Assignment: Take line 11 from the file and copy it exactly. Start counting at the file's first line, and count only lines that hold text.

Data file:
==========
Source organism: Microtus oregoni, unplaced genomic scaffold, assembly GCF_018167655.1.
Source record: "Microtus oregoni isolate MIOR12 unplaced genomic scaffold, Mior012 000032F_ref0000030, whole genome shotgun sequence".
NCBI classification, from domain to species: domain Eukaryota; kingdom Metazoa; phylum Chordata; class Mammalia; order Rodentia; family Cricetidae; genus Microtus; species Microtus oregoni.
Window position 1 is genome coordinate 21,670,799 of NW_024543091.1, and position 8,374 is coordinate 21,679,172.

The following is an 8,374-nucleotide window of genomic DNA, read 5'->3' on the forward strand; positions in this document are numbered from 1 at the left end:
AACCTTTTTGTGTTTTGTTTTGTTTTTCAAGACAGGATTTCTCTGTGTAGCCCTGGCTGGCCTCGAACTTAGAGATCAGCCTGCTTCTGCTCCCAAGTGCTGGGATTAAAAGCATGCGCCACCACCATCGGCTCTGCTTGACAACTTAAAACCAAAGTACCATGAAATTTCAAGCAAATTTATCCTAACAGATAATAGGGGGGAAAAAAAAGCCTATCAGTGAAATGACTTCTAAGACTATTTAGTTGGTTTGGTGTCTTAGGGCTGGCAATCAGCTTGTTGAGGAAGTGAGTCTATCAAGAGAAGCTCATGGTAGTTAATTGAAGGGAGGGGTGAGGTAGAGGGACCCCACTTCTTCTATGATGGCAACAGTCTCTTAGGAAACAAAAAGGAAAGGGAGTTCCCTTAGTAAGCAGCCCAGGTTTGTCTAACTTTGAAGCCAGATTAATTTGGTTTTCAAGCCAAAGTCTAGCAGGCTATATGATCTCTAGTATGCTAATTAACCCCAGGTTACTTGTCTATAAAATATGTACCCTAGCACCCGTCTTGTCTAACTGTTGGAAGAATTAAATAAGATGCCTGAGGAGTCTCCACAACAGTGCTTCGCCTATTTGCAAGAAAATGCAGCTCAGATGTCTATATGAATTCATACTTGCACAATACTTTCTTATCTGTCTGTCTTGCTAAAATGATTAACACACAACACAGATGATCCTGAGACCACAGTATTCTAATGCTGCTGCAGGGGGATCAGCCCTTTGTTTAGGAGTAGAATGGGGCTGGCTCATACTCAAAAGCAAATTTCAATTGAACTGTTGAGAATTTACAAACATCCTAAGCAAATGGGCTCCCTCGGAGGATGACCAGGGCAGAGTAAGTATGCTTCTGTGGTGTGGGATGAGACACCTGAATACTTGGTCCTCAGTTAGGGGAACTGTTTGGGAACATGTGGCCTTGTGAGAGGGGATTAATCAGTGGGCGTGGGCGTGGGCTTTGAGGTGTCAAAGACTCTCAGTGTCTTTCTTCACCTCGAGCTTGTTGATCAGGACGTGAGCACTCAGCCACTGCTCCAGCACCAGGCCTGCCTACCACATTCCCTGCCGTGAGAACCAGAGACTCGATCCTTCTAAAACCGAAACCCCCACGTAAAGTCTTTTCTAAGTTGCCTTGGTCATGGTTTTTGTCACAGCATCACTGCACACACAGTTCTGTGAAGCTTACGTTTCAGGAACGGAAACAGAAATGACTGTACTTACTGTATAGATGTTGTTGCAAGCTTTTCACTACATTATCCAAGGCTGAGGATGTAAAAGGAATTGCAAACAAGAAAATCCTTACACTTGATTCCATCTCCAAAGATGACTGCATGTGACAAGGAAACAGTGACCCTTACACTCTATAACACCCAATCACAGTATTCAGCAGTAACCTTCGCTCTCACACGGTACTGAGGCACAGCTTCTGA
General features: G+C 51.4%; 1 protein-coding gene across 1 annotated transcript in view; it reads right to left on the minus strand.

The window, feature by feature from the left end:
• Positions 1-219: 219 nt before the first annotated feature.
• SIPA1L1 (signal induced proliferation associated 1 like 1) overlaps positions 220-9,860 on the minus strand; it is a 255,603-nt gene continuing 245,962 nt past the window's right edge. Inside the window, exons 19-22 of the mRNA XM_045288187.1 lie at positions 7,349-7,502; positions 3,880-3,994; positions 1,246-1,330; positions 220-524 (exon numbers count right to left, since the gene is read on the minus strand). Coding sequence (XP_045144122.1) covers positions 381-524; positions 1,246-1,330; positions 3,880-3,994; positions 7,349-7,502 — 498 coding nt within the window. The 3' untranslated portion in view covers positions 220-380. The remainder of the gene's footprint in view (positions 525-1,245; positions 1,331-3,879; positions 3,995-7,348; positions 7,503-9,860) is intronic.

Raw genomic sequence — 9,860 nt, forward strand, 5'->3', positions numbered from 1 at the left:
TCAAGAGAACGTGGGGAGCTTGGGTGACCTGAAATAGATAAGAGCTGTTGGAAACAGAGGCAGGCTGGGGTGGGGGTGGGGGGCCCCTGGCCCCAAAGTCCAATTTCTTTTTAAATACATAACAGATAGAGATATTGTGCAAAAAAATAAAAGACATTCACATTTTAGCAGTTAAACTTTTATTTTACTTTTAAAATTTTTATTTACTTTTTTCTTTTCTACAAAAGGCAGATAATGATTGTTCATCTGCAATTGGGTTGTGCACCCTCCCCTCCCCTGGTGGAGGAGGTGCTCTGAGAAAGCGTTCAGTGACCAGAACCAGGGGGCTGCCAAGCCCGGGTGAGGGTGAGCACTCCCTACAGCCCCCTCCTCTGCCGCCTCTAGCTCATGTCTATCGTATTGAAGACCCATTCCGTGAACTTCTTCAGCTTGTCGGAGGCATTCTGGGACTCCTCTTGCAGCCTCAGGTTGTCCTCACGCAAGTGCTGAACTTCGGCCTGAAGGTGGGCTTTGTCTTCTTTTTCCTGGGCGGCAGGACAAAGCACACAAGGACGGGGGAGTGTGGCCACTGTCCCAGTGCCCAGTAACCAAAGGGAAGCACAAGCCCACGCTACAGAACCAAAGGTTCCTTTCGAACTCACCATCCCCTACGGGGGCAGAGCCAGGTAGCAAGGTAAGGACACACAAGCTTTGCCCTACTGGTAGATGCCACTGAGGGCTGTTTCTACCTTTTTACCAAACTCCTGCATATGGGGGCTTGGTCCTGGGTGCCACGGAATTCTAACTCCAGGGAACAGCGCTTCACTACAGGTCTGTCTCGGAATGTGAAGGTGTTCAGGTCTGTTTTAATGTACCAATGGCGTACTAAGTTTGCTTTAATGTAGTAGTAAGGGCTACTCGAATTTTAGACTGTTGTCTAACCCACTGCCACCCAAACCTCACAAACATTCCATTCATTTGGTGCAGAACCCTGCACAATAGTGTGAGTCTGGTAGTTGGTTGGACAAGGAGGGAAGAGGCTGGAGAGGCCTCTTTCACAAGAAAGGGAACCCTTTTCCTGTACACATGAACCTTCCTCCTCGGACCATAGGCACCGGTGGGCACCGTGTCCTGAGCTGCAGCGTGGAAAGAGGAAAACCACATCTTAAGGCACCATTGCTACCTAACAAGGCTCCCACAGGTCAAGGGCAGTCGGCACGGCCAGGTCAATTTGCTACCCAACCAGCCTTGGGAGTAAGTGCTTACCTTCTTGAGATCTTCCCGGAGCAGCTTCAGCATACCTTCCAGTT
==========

Raw genomic sequence — 9,860 nt, forward strand, 5'->3', positions numbered from 1 at the left: